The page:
I doubt it's been set arbitrarily. I'm sure it was for the same reason Win7's minimum RAM is set for 1GB when it can easily run with less: to avoid people with weak hardware and little computer knowledge placing the blame for its poor performance on Microsoft.

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Wow that's an argument with all the strength of a wet toilet tissue if I ever heard one. Let alone that Windows 7 has a 512 MB limit on installation (it will run with less once installed, just like the XP 64 MB limit).

Since when does a software company tries to save face/hide bloat behind greatly overengineered requirements? If anything at least Microsoft tries to do the exact opposite: it advertises near-minimum requirements as "satisfactory" to appeal to a larger customer base, which lead to the initial XP frustration and the Vista fiasco later on.

In the case of Chrome and Leopard, we're talking about a virtually arbitrary OS requirement (the CPU and RAM requirement differences between Tiger and Leopard are almost inexistent), while e.g. Firefox works great. I don't know if Chrome uses some magic that is only possible in Leopard and not Tiger (Keep in mind, we're talking about two OSes that are less than 5 years old! XP is 10 years old and still going strong), but I'm sure it's some bullshit requirement: Firefox works fine, although it's as bad a memory hog as it is on Windows, and I see no reason to be precluded the superior Chrome/Chromium browser just because of the OS version.

Can you imagine if e.g. Chrome only worked in some bullshit version of Windows only like e.g. Vista x64 and not on Vista x32 or XP? It would be totally unacceptable.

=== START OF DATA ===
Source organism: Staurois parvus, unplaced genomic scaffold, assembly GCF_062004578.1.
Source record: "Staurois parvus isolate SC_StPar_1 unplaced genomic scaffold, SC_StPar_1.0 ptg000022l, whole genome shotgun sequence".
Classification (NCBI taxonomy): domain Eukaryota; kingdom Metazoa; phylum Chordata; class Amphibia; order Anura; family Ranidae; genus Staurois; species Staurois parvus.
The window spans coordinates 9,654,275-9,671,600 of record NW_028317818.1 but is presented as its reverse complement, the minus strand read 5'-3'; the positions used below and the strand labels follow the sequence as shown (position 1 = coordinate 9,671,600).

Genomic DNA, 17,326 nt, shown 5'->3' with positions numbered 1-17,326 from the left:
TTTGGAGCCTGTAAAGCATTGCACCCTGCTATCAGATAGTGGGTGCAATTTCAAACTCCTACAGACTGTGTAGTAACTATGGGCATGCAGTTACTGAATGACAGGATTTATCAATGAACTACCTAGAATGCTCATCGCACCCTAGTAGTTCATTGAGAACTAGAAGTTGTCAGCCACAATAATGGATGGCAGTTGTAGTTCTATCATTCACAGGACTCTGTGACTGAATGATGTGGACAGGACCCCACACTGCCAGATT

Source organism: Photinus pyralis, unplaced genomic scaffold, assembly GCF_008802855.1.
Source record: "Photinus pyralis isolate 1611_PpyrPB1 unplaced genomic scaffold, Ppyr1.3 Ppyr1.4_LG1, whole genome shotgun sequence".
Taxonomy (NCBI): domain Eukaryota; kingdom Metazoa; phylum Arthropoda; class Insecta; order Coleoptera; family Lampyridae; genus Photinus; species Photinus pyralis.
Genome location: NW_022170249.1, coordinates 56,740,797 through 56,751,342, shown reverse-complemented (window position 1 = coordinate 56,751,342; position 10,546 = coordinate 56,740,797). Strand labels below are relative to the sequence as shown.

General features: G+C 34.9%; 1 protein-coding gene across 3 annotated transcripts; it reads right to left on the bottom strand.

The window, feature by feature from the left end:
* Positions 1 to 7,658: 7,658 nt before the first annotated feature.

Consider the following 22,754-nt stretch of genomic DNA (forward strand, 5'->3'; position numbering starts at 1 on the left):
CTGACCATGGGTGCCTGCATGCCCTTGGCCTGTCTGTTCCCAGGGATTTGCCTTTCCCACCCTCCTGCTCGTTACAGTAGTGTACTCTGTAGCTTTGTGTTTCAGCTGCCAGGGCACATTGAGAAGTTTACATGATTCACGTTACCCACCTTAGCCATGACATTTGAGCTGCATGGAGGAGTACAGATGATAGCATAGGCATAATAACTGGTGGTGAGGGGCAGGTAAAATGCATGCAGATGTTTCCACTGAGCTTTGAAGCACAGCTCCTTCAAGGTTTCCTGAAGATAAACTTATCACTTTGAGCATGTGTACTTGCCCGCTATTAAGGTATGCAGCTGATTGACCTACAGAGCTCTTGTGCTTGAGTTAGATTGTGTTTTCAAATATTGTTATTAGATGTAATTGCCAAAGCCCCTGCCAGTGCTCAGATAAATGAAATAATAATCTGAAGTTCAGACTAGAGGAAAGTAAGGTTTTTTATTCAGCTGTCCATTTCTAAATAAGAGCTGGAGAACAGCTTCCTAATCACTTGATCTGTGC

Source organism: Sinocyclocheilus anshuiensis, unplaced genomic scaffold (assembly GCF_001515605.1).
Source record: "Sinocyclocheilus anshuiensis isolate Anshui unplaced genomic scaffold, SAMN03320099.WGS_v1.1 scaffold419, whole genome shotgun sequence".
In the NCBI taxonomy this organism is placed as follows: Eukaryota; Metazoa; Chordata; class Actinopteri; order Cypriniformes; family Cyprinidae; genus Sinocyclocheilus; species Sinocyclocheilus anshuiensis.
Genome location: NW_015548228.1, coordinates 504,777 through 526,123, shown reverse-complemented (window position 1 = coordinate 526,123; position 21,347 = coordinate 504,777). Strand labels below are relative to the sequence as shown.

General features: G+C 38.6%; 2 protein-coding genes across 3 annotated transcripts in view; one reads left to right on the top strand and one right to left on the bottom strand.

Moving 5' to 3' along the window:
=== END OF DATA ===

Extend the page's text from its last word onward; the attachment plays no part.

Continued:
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Maes said:

Since when does a software company tries to save face/hide bloat behind greatly overengineered requirements? If anything at least Microsoft tries to do the exact opposite: it advertises near-minimum requirements as "satisfactory" to appeal to a larger customer base, which lead to the initial XP frustration and the Vista fiasco later on.

Actually, I think that's what they specifically tried to avoid this time around.

Ironic, since most netbooks ship with 1GB of RAM and manufacturers love to bog them down with their proprietary shovelware, making them nearly unusable. That, along with Windows 7 Starter - the most ill-conceived use of programming technology I've seen so far. It's horribly crippled, not allowing users to run more than 3 third-party programs at once. There are no better improvements to general performance, other than forcing the default Win7 theme. And forget switching to the even-lighter Classic theme; you have about as much control over tweaks and settings as your average OSX user.

It's ridiculous how they insidiously limit the hardware to do what they think it was meant to. Hell, five years ago I was authoring web pages, reading company mail and editing documents while rendering movie clips in Blender in the background, on comparable hardware.

That rant was a lot longer than I'd planned, but there you go.

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Bucket said:

It's ridiculous how they insidiously limit the hardware to do what they think it was meant to. Hell, five years ago I was authoring web pages, reading company mail and editing documents while rendering movie clips in Blender in the background, on comparable hardware.


Oh yes, I knew I wasn't the only one that saw right through that Win7 Starter bullshit.

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I wasn't aware that they ship a Windows 7 crippleware edition (I knew there was a minimalist XP which IMO is also crap, normal XP can also run fine on the same PCs the "minimalist" is supposed to be run on, with some tweaks).